For 21 days Morgan and his raiders were delayed in Tennessee. The 2,000 troops under Morgan’s command searched for the opposing enemy through heavy rains, muddy and impassable roads, but the elusive Union troops had already left Tennessee and no longer posed a threat. Morgan, upon learning this information, turned northward to the Cumberland River, intent on crossing it once again. This long delay however, would be critical, costing Morgan and his men not only time but also vital supplies that would be desperately needed once behind enemy lines.
Lucky for Morgan, the Union—having closely watched the river and seeing no sign of the raiders for 10 days—began to return to normal duties, thinking the threat to be over and that the raiders must have retired to General Braggs main column near Tullahoma. Reaching the Cumberland on July 1, 1863, Morgan found the river to be extremely high, creating concern, as it would be impossible to cross without the use of canoes. Many of the men stripped off their uniforms placing them along with their rifles in the canoes and began wading across the river. Once on the opposite shore, they redressed. The Union soldiers still in the area saw the naked men slogging up the river bank and exclaimed “They’re naked as jay-birds!” running from their position as these “wild” men made their way across the river.
On July 3, Morgan’s force arrived in Columbia, Kentucky, the first of many towns he would plow through on his northern raid. Just outside of the small town, the raiding Confederates encountered part of the 1st Kentucky Cavalry and battalions of the 2nd and 45th Ohio Volunteer Infantry.
This was not the first time a raid had brought Morgan to the area. Six months prior, during what is now called the Christmas Raid, Morgan and his men destroyed bridges along the Louisville and Nashville Railroad, diverting reinforcement troops from coming to the aid of Union General Rosecrans before the Battle of Stones River. The Christmas Raid was considered to be highly successful; Morgan only hoped that this one would be as well.
Captain Jesse M. Carter commanded the Union troops near Columbia. Vastly outnumbered by the 2,000 soldiers under Morgan’s command, the Union forces retreated back into town after only a brief fight, as Captain Carter fell mortally wounded on the field. Falling back into the town, Captain Brent Fishback, began to fight house to house for the next hour before union troops withdrew completely, leaving Columbia in Confederate hands. In the aftermath of the short battle, six union soldiers were captured, three wounded and two killed. For the raiders, two had been killed and two wounded.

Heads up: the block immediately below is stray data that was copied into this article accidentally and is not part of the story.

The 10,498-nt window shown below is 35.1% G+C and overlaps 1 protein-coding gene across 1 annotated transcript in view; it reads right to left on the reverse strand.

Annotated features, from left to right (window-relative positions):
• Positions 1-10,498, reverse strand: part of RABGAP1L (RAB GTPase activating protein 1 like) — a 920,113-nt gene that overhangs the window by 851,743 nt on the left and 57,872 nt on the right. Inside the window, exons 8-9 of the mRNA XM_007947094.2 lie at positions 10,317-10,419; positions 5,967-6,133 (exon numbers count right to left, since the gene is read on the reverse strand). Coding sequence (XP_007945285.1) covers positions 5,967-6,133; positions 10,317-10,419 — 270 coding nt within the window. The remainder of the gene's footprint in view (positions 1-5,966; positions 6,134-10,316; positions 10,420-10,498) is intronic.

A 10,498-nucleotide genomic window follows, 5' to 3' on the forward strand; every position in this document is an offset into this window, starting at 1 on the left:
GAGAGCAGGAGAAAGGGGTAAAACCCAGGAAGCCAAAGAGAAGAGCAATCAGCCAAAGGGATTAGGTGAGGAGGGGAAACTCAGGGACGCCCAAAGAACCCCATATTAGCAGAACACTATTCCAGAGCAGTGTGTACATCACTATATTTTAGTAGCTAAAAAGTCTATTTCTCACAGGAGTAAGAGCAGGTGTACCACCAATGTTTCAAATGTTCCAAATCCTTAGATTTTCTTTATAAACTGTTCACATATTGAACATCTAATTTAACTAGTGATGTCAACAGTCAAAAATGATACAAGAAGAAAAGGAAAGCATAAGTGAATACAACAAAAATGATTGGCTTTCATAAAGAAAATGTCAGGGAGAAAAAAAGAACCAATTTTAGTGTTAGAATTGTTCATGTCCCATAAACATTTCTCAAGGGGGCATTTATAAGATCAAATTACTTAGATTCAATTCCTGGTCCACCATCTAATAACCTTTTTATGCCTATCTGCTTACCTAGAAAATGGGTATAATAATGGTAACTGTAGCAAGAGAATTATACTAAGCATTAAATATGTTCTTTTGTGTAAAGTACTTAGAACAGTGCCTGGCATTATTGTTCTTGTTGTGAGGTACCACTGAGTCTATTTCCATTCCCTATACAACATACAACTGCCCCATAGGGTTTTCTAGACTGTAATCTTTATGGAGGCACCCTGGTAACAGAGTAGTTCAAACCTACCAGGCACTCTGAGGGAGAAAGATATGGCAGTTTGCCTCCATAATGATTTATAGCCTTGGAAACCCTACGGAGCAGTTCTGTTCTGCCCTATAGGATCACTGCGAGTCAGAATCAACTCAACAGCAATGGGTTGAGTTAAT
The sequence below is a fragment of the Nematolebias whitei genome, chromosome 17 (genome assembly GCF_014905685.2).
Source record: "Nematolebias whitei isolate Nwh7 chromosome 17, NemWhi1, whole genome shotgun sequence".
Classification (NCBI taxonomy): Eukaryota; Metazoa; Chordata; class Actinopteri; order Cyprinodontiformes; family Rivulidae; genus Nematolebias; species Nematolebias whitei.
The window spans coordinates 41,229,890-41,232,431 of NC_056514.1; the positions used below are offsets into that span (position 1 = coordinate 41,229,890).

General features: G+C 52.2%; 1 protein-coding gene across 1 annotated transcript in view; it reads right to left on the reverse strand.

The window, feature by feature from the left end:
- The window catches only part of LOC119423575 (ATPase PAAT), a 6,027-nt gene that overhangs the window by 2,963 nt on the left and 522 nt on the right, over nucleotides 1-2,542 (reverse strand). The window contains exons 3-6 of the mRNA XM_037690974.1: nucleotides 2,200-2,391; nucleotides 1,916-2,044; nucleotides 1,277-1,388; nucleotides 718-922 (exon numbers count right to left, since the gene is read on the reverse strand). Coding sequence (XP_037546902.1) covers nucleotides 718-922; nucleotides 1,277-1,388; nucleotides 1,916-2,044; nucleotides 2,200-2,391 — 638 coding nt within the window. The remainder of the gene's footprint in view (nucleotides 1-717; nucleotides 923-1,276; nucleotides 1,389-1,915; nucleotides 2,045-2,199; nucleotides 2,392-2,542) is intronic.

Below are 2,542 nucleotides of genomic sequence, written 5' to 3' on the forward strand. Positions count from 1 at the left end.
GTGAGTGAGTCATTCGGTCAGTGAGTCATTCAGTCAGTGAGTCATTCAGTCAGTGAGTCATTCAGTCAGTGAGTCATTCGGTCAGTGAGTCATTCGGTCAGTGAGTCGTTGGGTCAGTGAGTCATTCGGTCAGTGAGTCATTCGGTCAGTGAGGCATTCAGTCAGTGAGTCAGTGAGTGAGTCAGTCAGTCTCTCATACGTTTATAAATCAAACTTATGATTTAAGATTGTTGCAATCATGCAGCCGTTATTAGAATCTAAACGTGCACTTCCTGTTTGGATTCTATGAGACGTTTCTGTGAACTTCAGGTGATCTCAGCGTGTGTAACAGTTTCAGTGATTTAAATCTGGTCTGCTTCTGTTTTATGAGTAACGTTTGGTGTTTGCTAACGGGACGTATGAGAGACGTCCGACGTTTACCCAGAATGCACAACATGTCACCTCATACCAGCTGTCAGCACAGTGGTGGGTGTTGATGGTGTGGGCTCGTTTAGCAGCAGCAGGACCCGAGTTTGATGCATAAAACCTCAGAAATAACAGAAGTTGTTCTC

Columbia faced the pillage and plundering that Morgan’s Raiders became infamous for. Lieutenant Colonel Robert Alston, wrote later in his journal “Our men behaved badly at Columbia, breaking open a store and plundering it. I ordered the men to return the goods and made all the reparations in my power.”
Many of the men in Morgan’s command were natives of the Orphan State. With no claim to the Confederacy or the Union, Kentucky teetered between the two warring sides. However, many in the ranks with Morgan felt a kinship to those in the area, and for them that was enough to prevent the pillaging and plundering in the Bluegrass state.
Quickly moving from Columbia in order to stay ahead of the Union troops giving chase, the raiders camped about six miles from the Green River Bridge near Tebb’s Bend. The Union forces there at the river had spent the evening prior felling trees and fortifying their position, hoping that it would be enough to withstand an attack should Morgan choose to fight.
As morning came on July 4, Morgan ordered Captain Edward Byrne to open fire on the Federal barricade. Only one round had been fired from the Parrott gun before Morgan sent Lieutenant Colonel Joseph Tucker, under a flag of truce to the Union commander, with a handwritten message stating, “Sir: In the name of the Confederate State Government, I demand an immediate and unconditional surrender of the entire force under your command, together with the Stockade. I am, Very Respectfully, Jno. H. Morgan”
Unfortunately, Colonel Orlando Moore, was not in the surrendering mood and replied: “Present my compliments to General Morgan and say to him that the Fourth of July is a damned bad day for a surrender and I would rather not.”
Upon receiving Moore’s response Morgan ordered an attack. The 5th, 7th and 11th Kentucky regiments made seven frontal assaults against Moore’s position, yet all seven were repulsed. Morgan realized that the position could not be taken, and sent a second correspondence, this time not asking for a surrender but rather a truce and be allowed time to collect the dead and wounded. In all, the Confederate raiders suffered 36 killed and 45 wounded. For the Union six killed and 23 wounded.
Moore’s strategy and defense worked, forcing Morgan and his men to move further downstream crossing at a nearby ford. Despite the defeat, many in the Confederate ranks were impressed by Moore and his command. Alston would write “He [Moore] is a gallant man, and the entire arrangement of his defense entitles him to the highest credit for military skill. We would mark such a man in our army for promotion.”
As night fell on July 4, the songs of the soldiers could be heard above the sounds of nature. Morgan’s own brother, Lt. Thomas Morgan, a musician, sang along with the men with the words of “Lorena.” The raid was far from over as the men prepared to head further north.
To be continued…